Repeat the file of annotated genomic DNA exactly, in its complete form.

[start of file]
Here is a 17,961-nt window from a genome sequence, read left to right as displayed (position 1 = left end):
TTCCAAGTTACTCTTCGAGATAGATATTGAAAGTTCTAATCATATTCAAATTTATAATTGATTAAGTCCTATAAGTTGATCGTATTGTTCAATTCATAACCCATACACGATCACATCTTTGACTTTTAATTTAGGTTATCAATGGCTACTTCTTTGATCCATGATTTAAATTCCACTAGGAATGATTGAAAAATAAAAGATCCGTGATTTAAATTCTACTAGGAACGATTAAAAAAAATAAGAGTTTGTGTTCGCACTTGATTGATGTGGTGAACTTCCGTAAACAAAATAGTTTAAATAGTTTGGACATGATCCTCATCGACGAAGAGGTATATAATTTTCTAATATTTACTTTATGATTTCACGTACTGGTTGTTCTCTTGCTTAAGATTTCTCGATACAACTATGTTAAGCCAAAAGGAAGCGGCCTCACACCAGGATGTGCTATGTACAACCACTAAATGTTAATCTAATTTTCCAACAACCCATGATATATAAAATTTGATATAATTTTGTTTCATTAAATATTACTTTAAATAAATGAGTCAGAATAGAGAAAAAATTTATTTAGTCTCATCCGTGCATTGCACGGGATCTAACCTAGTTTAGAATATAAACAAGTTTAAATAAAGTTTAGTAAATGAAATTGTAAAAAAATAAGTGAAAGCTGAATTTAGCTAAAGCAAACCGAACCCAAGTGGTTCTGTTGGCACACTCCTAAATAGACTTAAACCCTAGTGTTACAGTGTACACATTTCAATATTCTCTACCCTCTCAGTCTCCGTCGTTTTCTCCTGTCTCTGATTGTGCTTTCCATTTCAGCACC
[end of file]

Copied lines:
Here is a 17,961-nt window from a genome sequence, read left to right as displayed (position 1 = left end):
TTCCAAGTTACTCTTCGAGATAGATATTGAAAGTTCTAATCATATTCAAATTTATAATTGATTAAGTCCTATAAGTTGATCGTATTGTTCAATTCATAACCCATACACGATCACATCTTTGACTTTTAATTTAGGTTATCAATGGCTACTTCTTTGATCCATGATTTAAATTCCACTAGGAATGATTGAAAAATAAAAGATCCGTGATTTAAATTCTACTAGGAACGATTAAAAAAAATAAGAGTTTGTGTTCGCACTTGATTGATGTGGTGAACTTCCGTAAACAAAATAGTTTAAATAGTTTGGACATGATCCTCATCGACGAAGAGGTATATAATTTTCTAATATTTACTTTATGATTTCACGTACTGGTTGTTCTCTTGCTTAAGATTTCTCGATACAACTATGTTAAGCCAAAAGGAAGCGGCCTCACACCAGGATGTGCTATGTACAACCACTAAATGTTAATCTAATTTTCCAACAACCCATGATATATAAAATTTGATATAATTTTGTTTCATTAAATATTACTTTAAATAAATGAGTCAGAATAGAGAAAAAATTTATTTAGTCTCATCCGTGCATTGCACGGGATCTAACCTAGTTTAGAATATAAACAAGTTTAAATAAAGTTTAGTAAATGAAATTGTAAAAAAATAAGTGAAAGCTGAATTTAGCTAAAGCAAACCGAACCCAAGTGGTTCTGTTGGCACACTCCTAAATAGACTTAAACCCTAGTGTTACAGTGTACACATTTCAATATTCTCTACCCTCTCAGTCTCCGTCGTTTTCTCCTGTCTCTGATTGTGCTTTCCATTTCAGCACC